According to Section 13, under certain circumstances, a breach of condition is to be treated as a breach of warranty, i.e., the right to repudiate the contract is deemed to have been lost. These circumstances are: Where a contract of sale is subject to any condition to be fulfilled by the seller, the buyer may either: Waive the condition

Elect to treat the breach of the condition as a breach of warranty. In such situations, the buyer is active and is either waiving the condition or electing to treat the breach of condition as a breach of warranty. If the buyer decided to waive the condition, he/she cannot later on insist that the condition be fulfilled. Where the buyer treats the breach of condition as a breach of warranty, he/she has to give a notice to the seller to that effect. There is also a compulsory treatment of breach of condition as a breach of warranty. Where the contract of sale is not severable and the buyer has accepted the goods or part thereof, the breach of any condition to be fulfilled by the seller can only be treated as a breach of warranty. However, the agreement may provide otherwise, i.e. may permit repudiation of the contract in spite of the acceptance of the goods by the buyer. Q.5. Explain the procedure for filing a complaint and admission of complaint in consumer protection act. Answer:

Procedure for filing a complaint
There is no fee for filing a complaint before any of the aforesaid bodies. The complainants or their authorised agent can present the complaint in person. The complaint can also be sent by post to the appropriate Forum/Commission. The complaint should be addressed to the president of the Forum/Commission. A complaint should contain the following information: Name, description and address of the complainant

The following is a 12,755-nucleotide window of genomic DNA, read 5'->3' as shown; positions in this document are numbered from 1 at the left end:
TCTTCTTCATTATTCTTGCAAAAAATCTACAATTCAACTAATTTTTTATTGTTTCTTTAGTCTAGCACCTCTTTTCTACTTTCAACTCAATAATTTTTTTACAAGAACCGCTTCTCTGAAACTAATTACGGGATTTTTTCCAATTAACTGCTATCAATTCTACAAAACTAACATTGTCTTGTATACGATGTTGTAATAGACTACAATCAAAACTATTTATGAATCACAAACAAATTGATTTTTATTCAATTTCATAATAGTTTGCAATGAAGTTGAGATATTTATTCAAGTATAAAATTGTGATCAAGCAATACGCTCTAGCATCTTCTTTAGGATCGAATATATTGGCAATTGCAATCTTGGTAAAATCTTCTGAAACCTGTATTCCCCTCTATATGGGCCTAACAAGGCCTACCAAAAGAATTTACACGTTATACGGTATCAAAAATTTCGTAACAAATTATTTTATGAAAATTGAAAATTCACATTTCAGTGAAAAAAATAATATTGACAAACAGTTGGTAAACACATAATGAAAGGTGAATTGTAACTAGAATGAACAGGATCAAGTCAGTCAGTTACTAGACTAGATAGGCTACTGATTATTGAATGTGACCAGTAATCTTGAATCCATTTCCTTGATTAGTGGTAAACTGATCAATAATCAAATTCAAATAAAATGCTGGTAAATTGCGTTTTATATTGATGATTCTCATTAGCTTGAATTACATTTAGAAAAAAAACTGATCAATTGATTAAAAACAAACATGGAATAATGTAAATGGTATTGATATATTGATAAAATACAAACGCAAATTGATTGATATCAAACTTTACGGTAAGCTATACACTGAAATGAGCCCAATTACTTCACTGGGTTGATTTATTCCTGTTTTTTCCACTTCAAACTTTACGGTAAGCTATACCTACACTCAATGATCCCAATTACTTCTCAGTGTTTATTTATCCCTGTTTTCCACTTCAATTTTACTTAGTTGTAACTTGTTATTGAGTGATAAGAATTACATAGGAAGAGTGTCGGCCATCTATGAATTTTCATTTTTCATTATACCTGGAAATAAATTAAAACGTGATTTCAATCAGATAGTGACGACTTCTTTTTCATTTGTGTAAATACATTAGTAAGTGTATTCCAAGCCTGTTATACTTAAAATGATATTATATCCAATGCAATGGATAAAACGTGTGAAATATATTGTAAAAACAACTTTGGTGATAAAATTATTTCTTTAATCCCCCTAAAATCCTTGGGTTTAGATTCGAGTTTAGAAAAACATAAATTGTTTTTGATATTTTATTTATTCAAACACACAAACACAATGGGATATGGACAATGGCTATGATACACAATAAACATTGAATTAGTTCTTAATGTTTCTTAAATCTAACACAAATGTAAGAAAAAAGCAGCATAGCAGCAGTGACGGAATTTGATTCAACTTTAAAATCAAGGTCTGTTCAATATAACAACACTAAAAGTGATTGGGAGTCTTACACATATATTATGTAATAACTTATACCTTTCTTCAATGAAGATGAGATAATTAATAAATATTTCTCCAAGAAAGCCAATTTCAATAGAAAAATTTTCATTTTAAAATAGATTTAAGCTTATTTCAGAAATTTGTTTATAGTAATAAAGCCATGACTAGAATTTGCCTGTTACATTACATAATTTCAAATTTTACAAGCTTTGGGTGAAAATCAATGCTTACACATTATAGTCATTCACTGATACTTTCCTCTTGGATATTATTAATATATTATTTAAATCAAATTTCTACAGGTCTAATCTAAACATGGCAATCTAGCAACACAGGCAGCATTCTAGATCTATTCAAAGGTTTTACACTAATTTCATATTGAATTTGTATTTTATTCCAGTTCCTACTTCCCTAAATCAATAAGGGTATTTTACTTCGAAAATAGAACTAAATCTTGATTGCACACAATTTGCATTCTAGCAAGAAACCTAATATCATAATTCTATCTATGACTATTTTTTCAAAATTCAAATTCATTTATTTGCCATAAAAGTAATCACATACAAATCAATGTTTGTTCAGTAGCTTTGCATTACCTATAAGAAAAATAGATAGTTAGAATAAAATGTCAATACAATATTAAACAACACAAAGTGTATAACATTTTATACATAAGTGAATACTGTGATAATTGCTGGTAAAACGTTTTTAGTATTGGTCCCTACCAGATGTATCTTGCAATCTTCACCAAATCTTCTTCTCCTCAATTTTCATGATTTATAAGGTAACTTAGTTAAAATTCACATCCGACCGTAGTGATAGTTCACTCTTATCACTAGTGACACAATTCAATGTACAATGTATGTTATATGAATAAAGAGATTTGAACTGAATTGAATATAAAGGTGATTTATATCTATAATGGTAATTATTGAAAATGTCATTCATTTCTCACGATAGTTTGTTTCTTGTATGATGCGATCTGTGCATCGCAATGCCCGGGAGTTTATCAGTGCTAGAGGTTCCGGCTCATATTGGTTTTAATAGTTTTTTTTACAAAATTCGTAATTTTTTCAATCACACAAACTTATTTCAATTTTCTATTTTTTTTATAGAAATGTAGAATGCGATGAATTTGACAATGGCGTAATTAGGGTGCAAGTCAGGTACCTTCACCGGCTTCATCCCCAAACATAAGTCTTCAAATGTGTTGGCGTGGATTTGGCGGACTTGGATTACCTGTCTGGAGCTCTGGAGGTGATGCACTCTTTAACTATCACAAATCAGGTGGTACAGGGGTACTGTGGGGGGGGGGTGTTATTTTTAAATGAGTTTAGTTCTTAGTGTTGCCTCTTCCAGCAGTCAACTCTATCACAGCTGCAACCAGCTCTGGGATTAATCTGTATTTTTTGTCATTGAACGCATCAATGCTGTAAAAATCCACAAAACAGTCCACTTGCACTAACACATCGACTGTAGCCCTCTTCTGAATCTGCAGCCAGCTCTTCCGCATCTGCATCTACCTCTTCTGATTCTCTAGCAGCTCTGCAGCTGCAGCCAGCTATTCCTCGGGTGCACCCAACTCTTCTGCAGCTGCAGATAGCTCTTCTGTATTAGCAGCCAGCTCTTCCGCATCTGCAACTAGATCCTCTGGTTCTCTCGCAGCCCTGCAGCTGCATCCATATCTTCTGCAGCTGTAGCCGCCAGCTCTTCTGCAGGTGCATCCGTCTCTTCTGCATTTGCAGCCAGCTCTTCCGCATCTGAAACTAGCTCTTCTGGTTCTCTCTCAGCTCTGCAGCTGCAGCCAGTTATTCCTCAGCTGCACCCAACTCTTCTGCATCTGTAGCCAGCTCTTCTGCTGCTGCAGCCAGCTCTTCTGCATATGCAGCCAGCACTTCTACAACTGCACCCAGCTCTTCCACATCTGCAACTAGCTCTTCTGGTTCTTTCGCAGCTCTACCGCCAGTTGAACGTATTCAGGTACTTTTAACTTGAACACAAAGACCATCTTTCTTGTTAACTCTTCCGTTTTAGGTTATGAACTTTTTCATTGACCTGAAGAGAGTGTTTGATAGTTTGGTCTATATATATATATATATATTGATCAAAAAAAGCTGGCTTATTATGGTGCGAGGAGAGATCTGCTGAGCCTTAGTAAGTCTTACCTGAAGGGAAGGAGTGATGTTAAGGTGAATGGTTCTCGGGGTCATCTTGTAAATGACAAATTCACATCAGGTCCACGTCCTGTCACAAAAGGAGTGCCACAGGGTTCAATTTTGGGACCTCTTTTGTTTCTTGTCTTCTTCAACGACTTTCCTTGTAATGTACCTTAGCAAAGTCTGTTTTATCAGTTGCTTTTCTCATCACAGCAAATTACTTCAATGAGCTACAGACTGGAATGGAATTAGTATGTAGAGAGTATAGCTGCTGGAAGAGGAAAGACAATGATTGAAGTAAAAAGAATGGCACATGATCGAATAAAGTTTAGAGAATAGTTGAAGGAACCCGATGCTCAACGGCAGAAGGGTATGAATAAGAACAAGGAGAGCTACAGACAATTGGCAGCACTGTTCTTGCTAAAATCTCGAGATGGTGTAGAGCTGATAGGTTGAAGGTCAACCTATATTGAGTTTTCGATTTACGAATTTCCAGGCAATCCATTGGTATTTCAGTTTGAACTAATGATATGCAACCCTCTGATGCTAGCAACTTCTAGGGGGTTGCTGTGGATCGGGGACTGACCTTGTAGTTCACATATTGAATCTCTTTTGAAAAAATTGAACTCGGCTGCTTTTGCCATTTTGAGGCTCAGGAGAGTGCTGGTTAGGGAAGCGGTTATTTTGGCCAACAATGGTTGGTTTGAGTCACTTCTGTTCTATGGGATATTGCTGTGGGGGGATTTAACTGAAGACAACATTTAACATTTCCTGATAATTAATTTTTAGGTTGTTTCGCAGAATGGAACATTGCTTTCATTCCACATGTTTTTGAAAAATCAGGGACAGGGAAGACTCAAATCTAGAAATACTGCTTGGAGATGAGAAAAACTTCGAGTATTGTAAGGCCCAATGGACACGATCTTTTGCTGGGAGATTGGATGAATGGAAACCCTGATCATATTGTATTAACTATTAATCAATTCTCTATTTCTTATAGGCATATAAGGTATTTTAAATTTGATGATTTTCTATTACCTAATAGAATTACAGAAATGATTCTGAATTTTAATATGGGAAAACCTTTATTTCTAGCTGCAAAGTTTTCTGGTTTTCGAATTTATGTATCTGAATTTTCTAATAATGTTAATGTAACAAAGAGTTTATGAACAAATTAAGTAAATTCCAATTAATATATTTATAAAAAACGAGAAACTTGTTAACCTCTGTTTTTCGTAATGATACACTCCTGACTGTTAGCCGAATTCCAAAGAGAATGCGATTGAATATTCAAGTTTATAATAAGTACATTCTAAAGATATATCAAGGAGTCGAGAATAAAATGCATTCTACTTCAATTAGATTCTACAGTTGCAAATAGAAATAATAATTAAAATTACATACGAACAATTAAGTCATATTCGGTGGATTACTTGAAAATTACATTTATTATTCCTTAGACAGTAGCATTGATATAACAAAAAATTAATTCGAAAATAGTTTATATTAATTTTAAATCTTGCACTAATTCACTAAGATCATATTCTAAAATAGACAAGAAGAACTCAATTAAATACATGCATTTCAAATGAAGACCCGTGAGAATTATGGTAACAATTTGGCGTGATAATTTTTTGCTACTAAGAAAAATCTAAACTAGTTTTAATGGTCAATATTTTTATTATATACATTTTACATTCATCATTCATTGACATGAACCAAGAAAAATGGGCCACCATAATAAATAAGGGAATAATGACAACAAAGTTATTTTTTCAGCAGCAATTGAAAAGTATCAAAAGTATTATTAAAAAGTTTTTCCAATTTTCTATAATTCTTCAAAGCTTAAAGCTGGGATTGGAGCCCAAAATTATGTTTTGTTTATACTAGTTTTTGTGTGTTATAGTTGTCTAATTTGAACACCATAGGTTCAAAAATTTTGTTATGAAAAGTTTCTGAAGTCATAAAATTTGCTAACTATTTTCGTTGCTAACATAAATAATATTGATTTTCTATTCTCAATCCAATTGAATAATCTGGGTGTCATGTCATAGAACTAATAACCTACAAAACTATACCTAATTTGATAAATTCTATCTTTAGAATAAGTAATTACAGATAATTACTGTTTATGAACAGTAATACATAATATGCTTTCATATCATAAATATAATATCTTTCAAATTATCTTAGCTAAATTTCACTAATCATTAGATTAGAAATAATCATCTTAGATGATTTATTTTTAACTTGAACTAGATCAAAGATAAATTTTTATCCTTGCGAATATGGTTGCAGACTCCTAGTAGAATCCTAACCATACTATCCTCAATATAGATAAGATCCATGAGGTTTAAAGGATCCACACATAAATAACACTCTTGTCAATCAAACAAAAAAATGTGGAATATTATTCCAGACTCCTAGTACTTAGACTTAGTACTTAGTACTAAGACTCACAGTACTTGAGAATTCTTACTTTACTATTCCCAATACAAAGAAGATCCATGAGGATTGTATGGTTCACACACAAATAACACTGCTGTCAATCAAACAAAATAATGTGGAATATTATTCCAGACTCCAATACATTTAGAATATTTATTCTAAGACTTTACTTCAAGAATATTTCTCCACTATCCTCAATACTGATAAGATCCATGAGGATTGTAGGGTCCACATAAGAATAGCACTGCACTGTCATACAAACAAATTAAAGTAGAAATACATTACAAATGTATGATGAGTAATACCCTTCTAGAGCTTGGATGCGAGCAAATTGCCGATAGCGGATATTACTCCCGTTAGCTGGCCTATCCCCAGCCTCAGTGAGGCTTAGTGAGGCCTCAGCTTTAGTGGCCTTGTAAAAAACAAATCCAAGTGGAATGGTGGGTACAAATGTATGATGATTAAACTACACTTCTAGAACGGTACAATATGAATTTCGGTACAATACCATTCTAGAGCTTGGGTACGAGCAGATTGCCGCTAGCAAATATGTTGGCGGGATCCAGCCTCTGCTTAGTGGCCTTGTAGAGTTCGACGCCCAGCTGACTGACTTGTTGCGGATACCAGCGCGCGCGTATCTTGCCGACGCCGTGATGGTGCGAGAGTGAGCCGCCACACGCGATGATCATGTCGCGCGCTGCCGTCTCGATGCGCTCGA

Name, description and address of the opposite party or parties, as the case may be, as far as they can be ascertained. Facts relating to complaint and when and where it arose

Documents, if any, in support of the allegations contained in the complaint. Relief that the complaint is seeking.
Admission of complaint (Section 13)
Procedure in respect of goods where the defect requires no testing or analysis The District Forum should send a copy of admitted complaint to the opposite party mentioned in the complaint within 21 days of admission. He should be instructed to provide his version of the case within 30 days or may be granted a further extension of 15 days, at the discretion of the forum. If the opposite party disputes the allegations or fails to take any action, the forum can settle the dispute as specified in the Act. Procedure in respect of goods where the defect requires analysis or testing With respect to goods which need to be tested or analysed for defects, the District Forum should obtain a sample of goods from the complainant and should take steps to seal and authenticate the sample and send it to the appropriate laboratory for testing or analysis.